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10
What's New in Adobe Premiere Pro CC
Adobe® Premiere® Pro CC offers several new features and enhancements that enrich your digital video editing experience. Read on for a quick
introduction to the new features and links to resources offering more information.
IMPORTANT: Apart from the features listed in this article, Premiere Pro CC includes several useful features that help you be more productive
when using Premiere Pro. For more information, see New features in Premiere Pro CC.
Sync Settings using Adobe Creative Cloud
Adobe Anywhere integration
User Interface improvements
Relinking offline media
Duplicate frame detection
Closed Captioning
Editing finesse enhancements
Audio enhancements
Color-related enhancements
Extending the power of Adobe Premiere Pro
New and changed keyboard shortcuts Other
changes
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Sync Settings using Adobe Creative Cloud
The new Sync Settings feature enables users to sync their preferences, presets, and settings to the Creative Cloud.
If you use Premiere Pro on multiple machines, the Sync Settings feature makes it easy for you to keep those settings synchronized across the
machines. The syncing happens via your Adobe Creative Cloud account. All the settings are uploaded to your Creative Cloud account, which can
be downloaded and applied on the other machine.
For more information, see Sync settings in Premiere Pro CC.
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Adobe Anywhere integration
Adobe Anywhere lets video teams effectively collaborate and access shared media across standard networks. You can you use local or remote
networks to simultaneously access, stream, and work with remotely stored media. Heavy file transfers, duplicate media, and proxy files are not
required.
To use Adobe Anywhere in Premiere Pro, select File > Adobe Anywhere > Sign In. Enter the required information in the Adobe Anywhere Sign In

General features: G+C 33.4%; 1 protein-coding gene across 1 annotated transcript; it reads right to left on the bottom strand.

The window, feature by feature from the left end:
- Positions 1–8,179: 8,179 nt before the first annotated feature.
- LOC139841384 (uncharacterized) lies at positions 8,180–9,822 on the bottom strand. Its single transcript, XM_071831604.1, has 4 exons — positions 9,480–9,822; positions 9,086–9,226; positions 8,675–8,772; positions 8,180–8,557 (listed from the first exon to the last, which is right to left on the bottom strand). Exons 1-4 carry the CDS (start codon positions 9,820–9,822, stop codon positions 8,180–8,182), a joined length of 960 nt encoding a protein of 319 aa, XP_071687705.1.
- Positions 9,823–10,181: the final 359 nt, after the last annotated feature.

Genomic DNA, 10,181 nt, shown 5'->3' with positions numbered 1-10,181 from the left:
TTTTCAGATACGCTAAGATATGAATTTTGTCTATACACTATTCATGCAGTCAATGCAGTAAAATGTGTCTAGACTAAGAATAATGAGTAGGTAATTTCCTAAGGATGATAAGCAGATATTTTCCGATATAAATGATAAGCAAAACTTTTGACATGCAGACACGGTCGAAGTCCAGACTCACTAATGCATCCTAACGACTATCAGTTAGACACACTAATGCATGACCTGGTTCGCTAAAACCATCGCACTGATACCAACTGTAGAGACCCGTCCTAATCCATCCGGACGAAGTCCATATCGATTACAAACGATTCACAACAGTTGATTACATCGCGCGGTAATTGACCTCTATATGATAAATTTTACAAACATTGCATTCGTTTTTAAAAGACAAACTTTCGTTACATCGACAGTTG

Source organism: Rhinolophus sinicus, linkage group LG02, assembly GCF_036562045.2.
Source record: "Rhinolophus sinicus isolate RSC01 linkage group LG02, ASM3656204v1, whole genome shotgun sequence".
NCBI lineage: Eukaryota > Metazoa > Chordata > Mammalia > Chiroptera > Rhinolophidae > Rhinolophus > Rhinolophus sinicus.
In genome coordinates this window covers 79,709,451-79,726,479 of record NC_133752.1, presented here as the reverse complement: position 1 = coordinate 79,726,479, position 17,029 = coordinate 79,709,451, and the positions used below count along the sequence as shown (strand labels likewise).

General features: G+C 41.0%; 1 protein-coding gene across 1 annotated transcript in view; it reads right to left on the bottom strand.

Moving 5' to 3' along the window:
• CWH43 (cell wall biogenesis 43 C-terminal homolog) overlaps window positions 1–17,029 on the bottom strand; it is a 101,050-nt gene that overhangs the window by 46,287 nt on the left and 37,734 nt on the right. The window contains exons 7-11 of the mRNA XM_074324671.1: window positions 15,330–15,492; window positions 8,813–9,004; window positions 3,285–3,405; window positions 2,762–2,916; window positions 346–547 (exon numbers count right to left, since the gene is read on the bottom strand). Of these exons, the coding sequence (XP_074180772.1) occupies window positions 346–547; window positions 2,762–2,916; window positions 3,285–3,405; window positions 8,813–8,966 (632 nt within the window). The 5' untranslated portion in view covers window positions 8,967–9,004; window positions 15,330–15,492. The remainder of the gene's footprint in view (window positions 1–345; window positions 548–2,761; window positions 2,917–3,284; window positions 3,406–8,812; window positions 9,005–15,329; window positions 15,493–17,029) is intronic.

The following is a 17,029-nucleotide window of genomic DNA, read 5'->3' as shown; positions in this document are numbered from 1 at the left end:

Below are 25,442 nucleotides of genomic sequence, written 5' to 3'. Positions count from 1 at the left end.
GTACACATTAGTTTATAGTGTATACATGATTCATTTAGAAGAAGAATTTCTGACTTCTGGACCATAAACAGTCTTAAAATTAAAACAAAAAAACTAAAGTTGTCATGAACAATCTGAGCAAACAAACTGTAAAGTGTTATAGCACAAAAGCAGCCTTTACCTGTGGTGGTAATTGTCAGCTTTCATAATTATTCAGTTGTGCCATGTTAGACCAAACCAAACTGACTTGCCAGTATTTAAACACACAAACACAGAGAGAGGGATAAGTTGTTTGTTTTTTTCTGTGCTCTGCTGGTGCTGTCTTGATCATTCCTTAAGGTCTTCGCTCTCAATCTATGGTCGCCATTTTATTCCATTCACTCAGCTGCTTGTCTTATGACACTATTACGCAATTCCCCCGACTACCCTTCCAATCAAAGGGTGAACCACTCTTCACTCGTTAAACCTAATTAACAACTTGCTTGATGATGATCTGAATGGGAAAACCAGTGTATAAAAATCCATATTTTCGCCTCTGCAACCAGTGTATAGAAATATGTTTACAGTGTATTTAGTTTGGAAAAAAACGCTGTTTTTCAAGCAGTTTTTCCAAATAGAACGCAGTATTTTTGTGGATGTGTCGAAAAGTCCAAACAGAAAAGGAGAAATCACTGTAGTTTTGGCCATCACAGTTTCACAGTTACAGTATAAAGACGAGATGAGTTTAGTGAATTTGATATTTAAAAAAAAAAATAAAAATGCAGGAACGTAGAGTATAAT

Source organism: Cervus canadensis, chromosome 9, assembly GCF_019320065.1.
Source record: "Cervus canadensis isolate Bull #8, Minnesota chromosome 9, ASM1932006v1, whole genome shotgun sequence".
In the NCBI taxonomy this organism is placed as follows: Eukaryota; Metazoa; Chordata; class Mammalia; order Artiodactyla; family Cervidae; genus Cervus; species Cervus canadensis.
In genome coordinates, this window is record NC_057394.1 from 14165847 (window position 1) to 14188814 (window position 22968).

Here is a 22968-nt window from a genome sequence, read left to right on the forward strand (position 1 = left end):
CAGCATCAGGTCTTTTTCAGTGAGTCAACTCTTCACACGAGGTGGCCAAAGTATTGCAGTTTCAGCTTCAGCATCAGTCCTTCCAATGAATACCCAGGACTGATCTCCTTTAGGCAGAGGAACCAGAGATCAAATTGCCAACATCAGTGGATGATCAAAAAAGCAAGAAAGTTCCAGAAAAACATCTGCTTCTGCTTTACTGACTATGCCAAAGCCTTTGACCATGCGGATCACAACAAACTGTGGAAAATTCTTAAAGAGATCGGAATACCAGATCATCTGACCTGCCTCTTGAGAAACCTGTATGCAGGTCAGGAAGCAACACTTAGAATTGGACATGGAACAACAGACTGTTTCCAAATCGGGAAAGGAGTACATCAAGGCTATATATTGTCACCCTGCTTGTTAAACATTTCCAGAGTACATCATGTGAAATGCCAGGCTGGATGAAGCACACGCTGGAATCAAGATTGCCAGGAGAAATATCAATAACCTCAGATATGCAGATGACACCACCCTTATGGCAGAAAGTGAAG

dialog box.
For more information, read about Adobe Anywhere for Video, or watch this video:
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User Interface improvements
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High-resolution viewing and improved overall user experience
Premiere Pro now provides HiDPI support for an enhanced viewing experience with a high-resolution user interface. HiDPI displays are available
on the newest monitors like Apple’s Retina Mac computers, including the new MacBook Pro models.
Other improvements to the user interface include:
Improved title and action-safe guides
Switching between video and audio waveforms with one click
Using multiple project panel windows
Toggling tool tips on and off
Enhanced viewing experience with HiDPI support
A. View video or audio in one-click B. Enhanced titling and action-safe guides
Redesigned Timeline with customizable track headers
Premiere Pro now has a redesigned Timeline panel that is customizable, letting you choose what to display, and lets you have immediate access
to controls.
You can now work more quickly and efficiently with track controls for volume and pan, recording, and audio metering.
Redesigned Timeline
The track headers in the Timeline panel are now customizable, allowing you to determine which controls are displayed. Since the controls are
different for the video and audio tracks, there are separate Button Editors for each track type.
Right-click a video or audio track and select Customize. Then just drag and drop buttons as required. For example, you can select the Track Meter
control and drag it into your audio track.
You can easily edit source sequences into other sequences without nesting. You can also copy effects from one clip to another with enhanced
paste attributes.
Community resources:
Video tutorial by Josh Weiss: The redesigned Timeline panel
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Relinking offline media
You can often move, rename, or transcode files to different formats. Premiere Pro helps you locate and relink such files with the new Link Media
dialog box.
A. Locate missing media
When you open a project containing offline media, the Link Media dialog provides information like filename, last known path, and metadata
properties. Using all this information, Premiere Pro lets you quickly locate and relink the media, bringing them back online for use in your project.
For more information, see Relinking offline media.
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Duplicate frame detection
Premiere Pro identifies clips that are used in a timeline more than once in the same sequence by displaying duplicate frame markers. A duplicate
frame marker is a colored stripe indicator that runs across the bottom of a clip for each duplicated frame.